Unless otherwise specified, when I refer to the logarithm I am referring to the natural logarithm, and will denote it, as is customary in mathematics, by ‘log’. (Note that denoting the natural logarithm by ‘ln’ is an engineering convention, not a mathematical convention.)
Here is the Wikipedia article on the logarithm.
A logarithm is a certain type of injective (that is, invertible) function defined on the set of positive reals, whose importance is that it gives the option of accepting a small amount of error in exchange for a great increase in speed of computation. The logarithms match up exactly with the positive reals not equal to unity, the match-up number being called the logarithmic base of the given logarithm. The inverse of a given logarithm is called the exponential (with respect to the same base). The key property of a logarithm is that it converts products (which are difficult to compute) to sums (which are easy to compute). That is, if f is a logarithm, then for each positive real number x and for each positive number y, f(xy) = f(x) + f(y). It follows from this that if f is a logarithm, f(1) = 0, because f(1 times 1) = f(1) + f(1), and f(1 times 1) = f(1), and so f(1) = f(1) + f(1), and so f(1) = 0.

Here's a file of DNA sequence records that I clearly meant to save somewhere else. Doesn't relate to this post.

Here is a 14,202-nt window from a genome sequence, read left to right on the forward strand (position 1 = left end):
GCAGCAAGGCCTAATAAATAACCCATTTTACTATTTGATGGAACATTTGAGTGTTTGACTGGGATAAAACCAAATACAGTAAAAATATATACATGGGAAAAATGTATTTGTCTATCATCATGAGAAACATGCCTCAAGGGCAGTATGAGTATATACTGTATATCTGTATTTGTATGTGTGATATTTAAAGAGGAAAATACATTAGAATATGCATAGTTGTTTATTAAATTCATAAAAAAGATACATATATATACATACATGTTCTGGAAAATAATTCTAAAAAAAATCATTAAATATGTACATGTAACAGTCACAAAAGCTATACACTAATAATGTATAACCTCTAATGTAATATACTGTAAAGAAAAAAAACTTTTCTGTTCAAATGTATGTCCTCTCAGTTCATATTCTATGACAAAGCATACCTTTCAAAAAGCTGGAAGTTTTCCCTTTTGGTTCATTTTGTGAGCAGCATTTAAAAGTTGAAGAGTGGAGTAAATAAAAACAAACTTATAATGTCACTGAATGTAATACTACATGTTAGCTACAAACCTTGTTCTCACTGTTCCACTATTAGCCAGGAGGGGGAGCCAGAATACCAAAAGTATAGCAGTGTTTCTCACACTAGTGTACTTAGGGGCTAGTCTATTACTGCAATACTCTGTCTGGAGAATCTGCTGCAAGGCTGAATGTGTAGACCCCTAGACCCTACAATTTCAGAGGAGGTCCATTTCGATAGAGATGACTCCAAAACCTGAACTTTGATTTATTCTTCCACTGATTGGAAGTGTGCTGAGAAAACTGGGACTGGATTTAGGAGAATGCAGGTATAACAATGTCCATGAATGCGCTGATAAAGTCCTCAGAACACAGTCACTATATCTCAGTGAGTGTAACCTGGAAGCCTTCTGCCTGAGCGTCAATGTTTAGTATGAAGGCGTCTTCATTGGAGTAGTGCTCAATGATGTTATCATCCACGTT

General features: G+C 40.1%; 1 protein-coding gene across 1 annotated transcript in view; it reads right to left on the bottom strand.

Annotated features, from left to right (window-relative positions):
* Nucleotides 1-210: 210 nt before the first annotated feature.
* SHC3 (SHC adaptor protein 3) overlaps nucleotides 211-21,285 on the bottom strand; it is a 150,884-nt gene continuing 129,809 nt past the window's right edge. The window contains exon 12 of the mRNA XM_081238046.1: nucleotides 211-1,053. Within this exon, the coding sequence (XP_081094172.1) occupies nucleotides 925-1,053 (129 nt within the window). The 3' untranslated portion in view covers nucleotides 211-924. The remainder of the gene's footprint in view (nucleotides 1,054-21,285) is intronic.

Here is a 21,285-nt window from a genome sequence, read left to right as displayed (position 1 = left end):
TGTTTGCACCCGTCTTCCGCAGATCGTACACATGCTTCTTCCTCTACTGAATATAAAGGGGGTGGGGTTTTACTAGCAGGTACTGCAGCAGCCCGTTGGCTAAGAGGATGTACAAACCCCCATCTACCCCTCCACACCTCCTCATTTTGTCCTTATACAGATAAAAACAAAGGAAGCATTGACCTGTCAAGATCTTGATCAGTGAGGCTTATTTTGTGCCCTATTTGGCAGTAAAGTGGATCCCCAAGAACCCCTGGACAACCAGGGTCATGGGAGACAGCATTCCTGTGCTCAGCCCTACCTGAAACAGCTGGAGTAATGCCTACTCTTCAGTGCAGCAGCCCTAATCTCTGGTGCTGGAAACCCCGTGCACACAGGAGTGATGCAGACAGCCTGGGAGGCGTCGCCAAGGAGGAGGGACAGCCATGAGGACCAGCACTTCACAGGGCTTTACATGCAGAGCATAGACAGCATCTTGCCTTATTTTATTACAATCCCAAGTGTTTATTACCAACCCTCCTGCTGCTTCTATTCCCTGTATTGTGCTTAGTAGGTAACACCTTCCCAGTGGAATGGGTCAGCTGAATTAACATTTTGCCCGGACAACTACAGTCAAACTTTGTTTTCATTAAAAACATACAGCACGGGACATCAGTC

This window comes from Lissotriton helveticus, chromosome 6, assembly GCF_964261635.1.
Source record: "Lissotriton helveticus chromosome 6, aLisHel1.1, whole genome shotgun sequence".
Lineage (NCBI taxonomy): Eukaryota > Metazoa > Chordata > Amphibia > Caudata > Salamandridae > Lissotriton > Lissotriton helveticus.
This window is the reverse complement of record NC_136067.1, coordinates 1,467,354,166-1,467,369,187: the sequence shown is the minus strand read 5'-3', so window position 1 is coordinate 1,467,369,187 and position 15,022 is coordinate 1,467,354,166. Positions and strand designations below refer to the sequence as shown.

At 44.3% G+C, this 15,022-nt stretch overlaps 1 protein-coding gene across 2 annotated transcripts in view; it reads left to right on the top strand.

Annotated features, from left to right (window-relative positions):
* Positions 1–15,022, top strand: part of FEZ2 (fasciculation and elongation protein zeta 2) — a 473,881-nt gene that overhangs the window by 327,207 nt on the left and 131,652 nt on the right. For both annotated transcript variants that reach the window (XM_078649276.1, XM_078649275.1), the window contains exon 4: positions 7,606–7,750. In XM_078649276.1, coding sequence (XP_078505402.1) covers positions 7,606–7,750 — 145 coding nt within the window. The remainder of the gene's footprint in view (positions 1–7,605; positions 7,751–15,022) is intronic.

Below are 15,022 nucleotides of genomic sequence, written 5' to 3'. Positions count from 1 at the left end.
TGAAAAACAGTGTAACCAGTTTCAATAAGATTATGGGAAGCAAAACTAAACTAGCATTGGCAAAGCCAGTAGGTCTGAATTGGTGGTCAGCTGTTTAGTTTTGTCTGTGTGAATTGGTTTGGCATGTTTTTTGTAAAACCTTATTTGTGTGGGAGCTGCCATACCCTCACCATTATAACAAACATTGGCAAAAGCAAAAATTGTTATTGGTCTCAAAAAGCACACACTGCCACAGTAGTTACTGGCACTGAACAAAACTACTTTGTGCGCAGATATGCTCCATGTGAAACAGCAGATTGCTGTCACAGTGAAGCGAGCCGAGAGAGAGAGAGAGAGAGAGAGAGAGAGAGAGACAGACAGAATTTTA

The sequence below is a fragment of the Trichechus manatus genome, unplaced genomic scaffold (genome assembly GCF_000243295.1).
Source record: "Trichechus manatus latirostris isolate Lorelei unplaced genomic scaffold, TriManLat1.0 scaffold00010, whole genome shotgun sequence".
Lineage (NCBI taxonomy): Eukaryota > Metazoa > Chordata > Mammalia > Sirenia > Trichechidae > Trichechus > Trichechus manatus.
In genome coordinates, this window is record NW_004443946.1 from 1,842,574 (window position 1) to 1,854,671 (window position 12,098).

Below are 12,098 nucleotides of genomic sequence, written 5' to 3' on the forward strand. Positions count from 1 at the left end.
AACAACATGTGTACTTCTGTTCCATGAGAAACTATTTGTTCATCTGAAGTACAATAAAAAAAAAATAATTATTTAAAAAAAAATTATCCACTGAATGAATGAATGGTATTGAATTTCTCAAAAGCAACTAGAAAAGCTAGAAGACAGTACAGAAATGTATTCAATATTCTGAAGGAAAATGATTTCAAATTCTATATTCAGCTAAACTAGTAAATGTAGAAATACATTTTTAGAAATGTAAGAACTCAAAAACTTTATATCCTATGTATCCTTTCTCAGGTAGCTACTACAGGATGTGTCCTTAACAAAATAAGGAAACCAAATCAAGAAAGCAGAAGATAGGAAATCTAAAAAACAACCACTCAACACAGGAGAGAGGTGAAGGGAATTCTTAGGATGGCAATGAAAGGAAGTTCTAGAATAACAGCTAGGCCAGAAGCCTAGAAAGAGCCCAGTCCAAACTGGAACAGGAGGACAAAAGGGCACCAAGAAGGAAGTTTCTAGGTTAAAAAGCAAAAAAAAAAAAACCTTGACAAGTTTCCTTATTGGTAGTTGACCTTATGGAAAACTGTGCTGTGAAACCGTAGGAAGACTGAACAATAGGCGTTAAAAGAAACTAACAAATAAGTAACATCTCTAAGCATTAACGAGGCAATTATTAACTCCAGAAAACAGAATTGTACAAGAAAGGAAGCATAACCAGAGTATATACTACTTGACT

Logarithms can be distinguished not only by means of logarithmic base, but also by their derivative (that is, tangential slope) at unity. The logarithm having tangential slope of unity at unity is called the natural logarithm. The logarithmic base of the natural logarithm is denoted by ‘e’. The following estimate obtains:
2.71 < e < 2.72.
It turns out that all logarithms are proportional to one another. Therefore, the choice of logarithmic base is mathematically irrelevant, and is decided by convenience. The natural logarithm is most often convenient in theoretical mathematics, but the base-2 logarithm (aka the binary logarithm) is also sometimes convenient, and the base-10 logarithm has practical convenience.